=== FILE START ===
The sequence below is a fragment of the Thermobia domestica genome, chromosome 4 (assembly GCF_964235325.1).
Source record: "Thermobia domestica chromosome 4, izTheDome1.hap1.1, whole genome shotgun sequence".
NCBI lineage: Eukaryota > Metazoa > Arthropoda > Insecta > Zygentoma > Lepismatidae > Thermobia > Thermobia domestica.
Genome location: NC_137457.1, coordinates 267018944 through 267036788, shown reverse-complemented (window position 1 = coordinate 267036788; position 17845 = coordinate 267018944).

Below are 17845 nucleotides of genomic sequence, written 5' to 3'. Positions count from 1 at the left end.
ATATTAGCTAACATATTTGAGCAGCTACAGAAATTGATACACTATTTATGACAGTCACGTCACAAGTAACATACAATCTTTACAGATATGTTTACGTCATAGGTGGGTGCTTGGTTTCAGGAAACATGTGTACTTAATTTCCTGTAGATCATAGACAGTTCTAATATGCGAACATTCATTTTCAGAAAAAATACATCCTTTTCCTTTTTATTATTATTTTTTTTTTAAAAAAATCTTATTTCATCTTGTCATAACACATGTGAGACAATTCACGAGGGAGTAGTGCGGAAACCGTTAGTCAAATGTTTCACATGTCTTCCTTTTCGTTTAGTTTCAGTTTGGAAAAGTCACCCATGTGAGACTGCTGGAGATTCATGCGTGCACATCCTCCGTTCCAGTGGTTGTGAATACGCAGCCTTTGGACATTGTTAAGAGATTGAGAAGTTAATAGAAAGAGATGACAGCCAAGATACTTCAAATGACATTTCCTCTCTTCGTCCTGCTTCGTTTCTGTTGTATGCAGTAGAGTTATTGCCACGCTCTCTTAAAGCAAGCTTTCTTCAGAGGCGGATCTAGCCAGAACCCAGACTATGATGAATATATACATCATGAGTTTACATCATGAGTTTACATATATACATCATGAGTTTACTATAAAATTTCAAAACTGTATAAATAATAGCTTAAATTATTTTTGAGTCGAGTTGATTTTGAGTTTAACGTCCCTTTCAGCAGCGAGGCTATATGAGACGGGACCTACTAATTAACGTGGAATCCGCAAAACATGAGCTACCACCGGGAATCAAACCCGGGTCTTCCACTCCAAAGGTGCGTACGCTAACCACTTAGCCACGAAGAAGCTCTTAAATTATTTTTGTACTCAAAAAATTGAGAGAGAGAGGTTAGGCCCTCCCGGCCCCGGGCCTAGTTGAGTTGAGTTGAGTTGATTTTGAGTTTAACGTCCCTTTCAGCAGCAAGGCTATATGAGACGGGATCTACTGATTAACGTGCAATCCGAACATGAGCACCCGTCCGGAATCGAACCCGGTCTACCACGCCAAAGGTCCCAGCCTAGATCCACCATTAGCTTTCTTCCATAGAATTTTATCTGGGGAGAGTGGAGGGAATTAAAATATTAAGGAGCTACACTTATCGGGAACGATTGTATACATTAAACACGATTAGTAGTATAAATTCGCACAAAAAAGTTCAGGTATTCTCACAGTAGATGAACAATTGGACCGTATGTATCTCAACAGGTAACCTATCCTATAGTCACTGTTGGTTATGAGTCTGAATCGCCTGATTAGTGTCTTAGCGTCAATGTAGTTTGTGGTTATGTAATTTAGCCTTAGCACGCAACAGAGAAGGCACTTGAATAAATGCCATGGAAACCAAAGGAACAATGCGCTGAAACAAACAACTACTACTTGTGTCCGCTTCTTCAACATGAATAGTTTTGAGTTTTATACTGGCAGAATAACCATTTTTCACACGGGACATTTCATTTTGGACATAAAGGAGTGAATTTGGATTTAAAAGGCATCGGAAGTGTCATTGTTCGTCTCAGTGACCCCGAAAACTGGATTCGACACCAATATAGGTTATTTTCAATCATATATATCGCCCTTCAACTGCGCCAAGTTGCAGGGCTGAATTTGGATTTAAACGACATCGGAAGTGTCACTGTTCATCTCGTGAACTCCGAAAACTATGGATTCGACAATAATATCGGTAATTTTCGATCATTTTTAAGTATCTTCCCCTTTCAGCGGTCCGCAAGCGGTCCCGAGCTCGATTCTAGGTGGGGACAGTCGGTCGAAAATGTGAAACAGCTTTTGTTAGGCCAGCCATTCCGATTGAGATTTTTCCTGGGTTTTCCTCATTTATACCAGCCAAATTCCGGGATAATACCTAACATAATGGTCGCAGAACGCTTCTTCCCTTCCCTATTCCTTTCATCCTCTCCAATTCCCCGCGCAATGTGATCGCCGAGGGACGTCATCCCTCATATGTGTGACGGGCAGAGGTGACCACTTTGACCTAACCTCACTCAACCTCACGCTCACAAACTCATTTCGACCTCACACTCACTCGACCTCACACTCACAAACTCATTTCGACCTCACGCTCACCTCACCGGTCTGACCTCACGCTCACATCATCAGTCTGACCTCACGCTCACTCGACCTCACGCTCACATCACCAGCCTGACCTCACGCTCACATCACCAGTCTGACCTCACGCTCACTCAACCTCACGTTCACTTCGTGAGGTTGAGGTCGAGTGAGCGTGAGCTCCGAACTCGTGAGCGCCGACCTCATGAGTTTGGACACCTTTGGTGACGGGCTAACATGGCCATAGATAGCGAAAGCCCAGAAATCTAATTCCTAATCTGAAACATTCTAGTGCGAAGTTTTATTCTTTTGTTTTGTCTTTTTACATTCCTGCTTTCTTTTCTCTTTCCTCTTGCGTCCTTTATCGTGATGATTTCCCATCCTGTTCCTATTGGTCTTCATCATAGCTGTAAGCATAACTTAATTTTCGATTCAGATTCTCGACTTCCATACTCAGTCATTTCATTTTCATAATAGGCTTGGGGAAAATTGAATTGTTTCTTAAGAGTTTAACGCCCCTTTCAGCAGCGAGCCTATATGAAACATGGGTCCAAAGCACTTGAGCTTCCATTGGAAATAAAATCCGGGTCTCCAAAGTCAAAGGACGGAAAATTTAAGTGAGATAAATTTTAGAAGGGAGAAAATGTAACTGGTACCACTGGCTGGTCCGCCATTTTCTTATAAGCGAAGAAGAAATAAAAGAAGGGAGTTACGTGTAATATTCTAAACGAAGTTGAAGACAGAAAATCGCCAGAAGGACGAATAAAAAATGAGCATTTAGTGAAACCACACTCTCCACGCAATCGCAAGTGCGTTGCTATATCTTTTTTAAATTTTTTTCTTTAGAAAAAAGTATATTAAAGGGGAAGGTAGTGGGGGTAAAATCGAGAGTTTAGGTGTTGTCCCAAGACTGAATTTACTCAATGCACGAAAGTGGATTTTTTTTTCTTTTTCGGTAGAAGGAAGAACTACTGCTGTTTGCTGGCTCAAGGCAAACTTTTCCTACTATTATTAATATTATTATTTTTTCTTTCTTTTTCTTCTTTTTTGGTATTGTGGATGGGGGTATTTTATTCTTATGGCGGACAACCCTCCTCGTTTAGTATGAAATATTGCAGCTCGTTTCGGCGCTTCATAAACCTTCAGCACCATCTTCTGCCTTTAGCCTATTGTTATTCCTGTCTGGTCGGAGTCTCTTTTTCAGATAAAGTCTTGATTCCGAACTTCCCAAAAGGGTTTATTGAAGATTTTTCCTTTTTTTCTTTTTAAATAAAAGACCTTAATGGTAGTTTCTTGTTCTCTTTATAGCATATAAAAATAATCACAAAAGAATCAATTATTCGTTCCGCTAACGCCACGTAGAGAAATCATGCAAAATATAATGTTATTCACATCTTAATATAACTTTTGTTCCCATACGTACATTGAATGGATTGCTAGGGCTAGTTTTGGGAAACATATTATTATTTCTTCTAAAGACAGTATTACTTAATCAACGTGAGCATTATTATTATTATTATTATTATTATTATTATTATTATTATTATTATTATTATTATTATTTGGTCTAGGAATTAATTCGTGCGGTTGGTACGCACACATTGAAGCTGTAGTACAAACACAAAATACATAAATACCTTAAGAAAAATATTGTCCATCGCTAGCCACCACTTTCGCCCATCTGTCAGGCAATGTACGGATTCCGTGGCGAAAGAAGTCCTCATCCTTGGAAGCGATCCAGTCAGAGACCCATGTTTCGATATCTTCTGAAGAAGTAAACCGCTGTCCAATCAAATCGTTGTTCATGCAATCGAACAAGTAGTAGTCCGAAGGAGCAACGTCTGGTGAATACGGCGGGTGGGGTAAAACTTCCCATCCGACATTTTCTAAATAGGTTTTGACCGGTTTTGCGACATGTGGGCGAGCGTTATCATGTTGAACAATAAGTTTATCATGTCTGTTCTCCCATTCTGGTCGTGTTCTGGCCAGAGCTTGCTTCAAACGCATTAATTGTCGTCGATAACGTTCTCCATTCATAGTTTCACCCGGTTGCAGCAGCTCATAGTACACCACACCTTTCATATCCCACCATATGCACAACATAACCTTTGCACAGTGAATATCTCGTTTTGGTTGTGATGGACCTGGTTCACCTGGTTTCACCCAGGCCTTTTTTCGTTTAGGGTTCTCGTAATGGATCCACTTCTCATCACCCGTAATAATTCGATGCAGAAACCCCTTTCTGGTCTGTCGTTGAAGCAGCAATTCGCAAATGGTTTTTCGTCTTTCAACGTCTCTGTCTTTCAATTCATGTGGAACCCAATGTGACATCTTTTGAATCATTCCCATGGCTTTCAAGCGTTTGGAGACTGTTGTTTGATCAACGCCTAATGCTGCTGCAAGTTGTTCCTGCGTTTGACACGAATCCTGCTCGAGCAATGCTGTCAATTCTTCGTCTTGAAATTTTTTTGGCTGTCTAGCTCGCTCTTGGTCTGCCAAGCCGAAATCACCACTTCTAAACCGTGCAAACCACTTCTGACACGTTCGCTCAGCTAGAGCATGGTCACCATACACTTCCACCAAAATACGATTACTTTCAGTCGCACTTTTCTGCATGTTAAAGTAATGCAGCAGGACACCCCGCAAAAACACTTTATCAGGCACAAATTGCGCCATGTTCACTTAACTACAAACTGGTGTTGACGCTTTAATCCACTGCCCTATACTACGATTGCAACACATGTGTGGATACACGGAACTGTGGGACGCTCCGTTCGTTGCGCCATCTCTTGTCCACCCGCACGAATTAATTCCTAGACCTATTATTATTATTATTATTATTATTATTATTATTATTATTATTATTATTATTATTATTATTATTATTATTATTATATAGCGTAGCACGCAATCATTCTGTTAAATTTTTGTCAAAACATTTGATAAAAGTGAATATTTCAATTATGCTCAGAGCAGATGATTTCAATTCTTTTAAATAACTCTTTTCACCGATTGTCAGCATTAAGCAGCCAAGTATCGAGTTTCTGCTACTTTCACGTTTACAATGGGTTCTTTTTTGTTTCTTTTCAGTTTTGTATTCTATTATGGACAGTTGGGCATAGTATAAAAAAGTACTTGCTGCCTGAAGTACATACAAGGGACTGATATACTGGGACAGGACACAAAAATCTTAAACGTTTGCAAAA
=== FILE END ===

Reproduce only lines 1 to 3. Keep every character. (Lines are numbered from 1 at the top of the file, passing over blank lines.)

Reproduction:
The sequence below is a fragment of the Thermobia domestica genome, chromosome 4 (assembly GCF_964235325.1).
Source record: "Thermobia domestica chromosome 4, izTheDome1.hap1.1, whole genome shotgun sequence".
NCBI lineage: Eukaryota > Metazoa > Arthropoda > Insecta > Zygentoma > Lepismatidae > Thermobia > Thermobia domestica.